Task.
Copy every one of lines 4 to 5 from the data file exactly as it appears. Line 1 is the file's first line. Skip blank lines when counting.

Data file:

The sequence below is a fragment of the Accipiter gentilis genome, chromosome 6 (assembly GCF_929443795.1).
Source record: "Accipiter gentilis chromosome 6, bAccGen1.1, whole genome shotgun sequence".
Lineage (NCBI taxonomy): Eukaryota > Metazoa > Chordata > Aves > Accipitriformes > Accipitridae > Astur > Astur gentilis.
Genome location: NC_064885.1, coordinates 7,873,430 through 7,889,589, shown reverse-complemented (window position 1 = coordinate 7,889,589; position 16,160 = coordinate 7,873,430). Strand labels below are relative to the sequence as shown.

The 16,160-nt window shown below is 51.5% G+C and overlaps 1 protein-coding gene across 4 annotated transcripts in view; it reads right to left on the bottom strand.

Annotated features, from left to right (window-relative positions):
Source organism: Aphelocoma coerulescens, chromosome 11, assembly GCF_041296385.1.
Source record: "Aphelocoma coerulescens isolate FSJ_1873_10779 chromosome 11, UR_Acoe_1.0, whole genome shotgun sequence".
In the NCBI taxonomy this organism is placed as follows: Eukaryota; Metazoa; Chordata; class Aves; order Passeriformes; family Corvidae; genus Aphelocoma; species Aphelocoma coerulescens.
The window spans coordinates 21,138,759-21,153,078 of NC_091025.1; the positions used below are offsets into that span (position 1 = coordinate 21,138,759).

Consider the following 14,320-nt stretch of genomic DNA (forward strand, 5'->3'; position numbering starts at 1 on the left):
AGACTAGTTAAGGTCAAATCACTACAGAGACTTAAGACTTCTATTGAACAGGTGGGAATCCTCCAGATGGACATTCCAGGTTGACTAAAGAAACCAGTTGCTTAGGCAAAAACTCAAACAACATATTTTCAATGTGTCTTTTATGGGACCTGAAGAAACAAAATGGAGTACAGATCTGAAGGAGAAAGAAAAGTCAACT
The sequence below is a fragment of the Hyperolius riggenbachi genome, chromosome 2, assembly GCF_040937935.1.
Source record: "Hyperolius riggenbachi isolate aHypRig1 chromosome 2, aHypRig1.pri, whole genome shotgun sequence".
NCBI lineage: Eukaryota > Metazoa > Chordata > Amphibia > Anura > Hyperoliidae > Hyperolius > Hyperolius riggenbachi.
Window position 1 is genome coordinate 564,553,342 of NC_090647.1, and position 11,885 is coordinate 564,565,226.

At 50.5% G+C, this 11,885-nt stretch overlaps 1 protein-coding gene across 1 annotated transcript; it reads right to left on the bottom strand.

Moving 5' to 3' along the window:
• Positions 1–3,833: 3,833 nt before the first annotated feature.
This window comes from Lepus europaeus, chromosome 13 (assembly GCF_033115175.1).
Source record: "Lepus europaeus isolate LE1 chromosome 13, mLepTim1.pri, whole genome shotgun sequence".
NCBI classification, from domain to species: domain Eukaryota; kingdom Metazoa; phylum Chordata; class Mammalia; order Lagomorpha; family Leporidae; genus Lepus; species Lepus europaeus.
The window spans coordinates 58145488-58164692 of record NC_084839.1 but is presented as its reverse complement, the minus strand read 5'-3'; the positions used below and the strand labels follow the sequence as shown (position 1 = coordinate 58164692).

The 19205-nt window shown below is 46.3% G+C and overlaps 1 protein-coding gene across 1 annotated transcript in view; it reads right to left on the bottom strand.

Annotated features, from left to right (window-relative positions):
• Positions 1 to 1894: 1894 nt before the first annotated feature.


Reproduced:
Genome location: NC_064885.1, coordinates 7,873,430 through 7,889,589, shown reverse-complemented (window position 1 = coordinate 7,889,589; position 16,160 = coordinate 7,873,430). Strand labels below are relative to the sequence as shown.

The 16,160-nt window shown below is 51.5% G+C and overlaps 1 protein-coding gene across 4 annotated transcripts in view; it reads right to left on the bottom strand.